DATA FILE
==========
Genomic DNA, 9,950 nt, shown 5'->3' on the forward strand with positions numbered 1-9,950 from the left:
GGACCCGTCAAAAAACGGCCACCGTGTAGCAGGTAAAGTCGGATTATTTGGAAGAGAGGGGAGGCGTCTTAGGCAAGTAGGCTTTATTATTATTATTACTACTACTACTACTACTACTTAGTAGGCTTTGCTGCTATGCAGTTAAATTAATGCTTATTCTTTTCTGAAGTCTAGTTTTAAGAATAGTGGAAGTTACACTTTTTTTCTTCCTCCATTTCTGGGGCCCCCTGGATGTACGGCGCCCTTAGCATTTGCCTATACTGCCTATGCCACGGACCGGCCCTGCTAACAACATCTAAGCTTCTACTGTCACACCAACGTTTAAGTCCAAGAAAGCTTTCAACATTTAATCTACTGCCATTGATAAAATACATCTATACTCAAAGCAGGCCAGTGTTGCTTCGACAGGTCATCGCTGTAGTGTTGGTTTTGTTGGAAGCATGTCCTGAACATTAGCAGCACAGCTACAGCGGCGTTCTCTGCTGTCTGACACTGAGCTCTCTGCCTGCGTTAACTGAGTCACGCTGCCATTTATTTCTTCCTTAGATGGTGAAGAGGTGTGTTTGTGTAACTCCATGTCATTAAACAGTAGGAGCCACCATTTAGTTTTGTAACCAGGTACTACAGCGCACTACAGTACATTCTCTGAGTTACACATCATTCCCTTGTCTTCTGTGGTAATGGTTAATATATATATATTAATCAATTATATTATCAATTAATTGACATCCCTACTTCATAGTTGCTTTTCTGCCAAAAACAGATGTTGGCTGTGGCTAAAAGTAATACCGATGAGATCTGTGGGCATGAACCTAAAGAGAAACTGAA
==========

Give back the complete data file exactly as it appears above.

Genomic DNA, 9,950 nt, shown 5'->3' on the forward strand with positions numbered 1-9,950 from the left:
GGACCCGTCAAAAAACGGCCACCGTGTAGCAGGTAAAGTCGGATTATTTGGAAGAGAGGGGAGGCGTCTTAGGCAAGTAGGCTTTATTATTATTATTACTACTACTACTACTACTACTTAGTAGGCTTTGCTGCTATGCAGTTAAATTAATGCTTATTCTTTTCTGAAGTCTAGTTTTAAGAATAGTGGAAGTTACACTTTTTTTCTTCCTCCATTTCTGGGGCCCCCTGGATGTACGGCGCCCTTAGCATTTGCCTATACTGCCTATGCCACGGACCGGCCCTGCTAACAACATCTAAGCTTCTACTGTCACACCAACGTTTAAGTCCAAGAAAGCTTTCAACATTTAATCTACTGCCATTGATAAAATACATCTATACTCAAAGCAGGCCAGTGTTGCTTCGACAGGTCATCGCTGTAGTGTTGGTTTTGTTGGAAGCATGTCCTGAACATTAGCAGCACAGCTACAGCGGCGTTCTCTGCTGTCTGACACTGAGCTCTCTGCCTGCGTTAACTGAGTCACGCTGCCATTTATTTCTTCCTTAGATGGTGAAGAGGTGTGTTTGTGTAACTCCATGTCATTAAACAGTAGGAGCCACCATTTAGTTTTGTAACCAGGTACTACAGCGCACTACAGTACATTCTCTGAGTTACACATCATTCCCTTGTCTTCTGTGGTAATGGTTAATATATATATATTAATCAATTATATTATCAATTAATTGACATCCCTACTTCATAGTTGCTTTTCTGCCAAAAACAGATGTTGGCTGTGGCTAAAAGTAATACCGATGAGATCTGTGGGCATGAACCTAAAGAGAAACTGAA